Defaults accelerating: Beware the coming credit crunch
A quick PSA from RBA: Beware of the coming credit crunch. The key goal of tightening monetary policy is to reduce the flow of credit. It is also important to note that the weakest links always default first. This cycle is so far no different. Small, private, and flawed companies lead defaults of large, public, and seemingly financially sound companies.
Charts 1 and 2 highlight how the weakest companies are feeling the heat of tighter lending standards and higher interest rates. The first chart clearly shows that repeat bankruptcies – those companies that have defaulted before and have now defaulted a second time – are nearly at all-time highs. An underlying poor business takes precedent over restructuring debt and wiping out equity holders. The second chart should concern private credit managers. Note that small private companies (the types of companies found in private credit portfolios) are defaulting at an alarming rate compared to larger public companies. Small companies are typically the canaries in the credit mine.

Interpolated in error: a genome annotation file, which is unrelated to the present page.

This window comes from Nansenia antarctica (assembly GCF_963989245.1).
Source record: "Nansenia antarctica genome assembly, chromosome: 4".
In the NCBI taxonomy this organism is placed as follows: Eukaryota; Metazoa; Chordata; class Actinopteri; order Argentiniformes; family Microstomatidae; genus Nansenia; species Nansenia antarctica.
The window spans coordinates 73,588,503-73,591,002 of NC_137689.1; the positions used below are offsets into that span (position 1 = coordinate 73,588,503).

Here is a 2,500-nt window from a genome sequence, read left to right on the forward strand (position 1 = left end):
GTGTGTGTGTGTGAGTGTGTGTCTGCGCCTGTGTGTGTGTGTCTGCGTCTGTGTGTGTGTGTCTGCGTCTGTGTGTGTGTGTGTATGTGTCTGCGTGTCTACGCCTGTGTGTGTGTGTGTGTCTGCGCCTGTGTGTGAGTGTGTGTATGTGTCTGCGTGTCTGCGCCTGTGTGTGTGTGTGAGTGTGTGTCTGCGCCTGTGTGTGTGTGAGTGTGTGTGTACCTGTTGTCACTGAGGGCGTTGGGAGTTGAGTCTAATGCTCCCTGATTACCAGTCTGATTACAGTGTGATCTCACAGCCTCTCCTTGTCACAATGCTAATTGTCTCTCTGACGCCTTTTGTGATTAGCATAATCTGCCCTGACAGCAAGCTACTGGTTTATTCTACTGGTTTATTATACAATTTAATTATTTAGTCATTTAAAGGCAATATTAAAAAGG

Right on cue, earlier this month (May 13/14) 7 large companies defaulted. And if RBA’s proprietary default model is any guide, bankruptcy filings should get worse.
One looming concern overhanging the corporate bond market is the structure of the Collateralized Loan Obligation (CLO) market. CLOs have historically been the biggest buyer of leveraged loans, owning upwards of 2/3 of the entire loan market. As reinvestment periods end and CLO new issuance falls, the CLO’s demand for bank debt is scaling back. The combination of decreasing demand and higher rates on floating rate debt and a profit recession imply conditions couldn’t be worse for the lowest-rated corporate debt.
The environment remains precarious for corporate debt investors. Beware the coming credit crunch.
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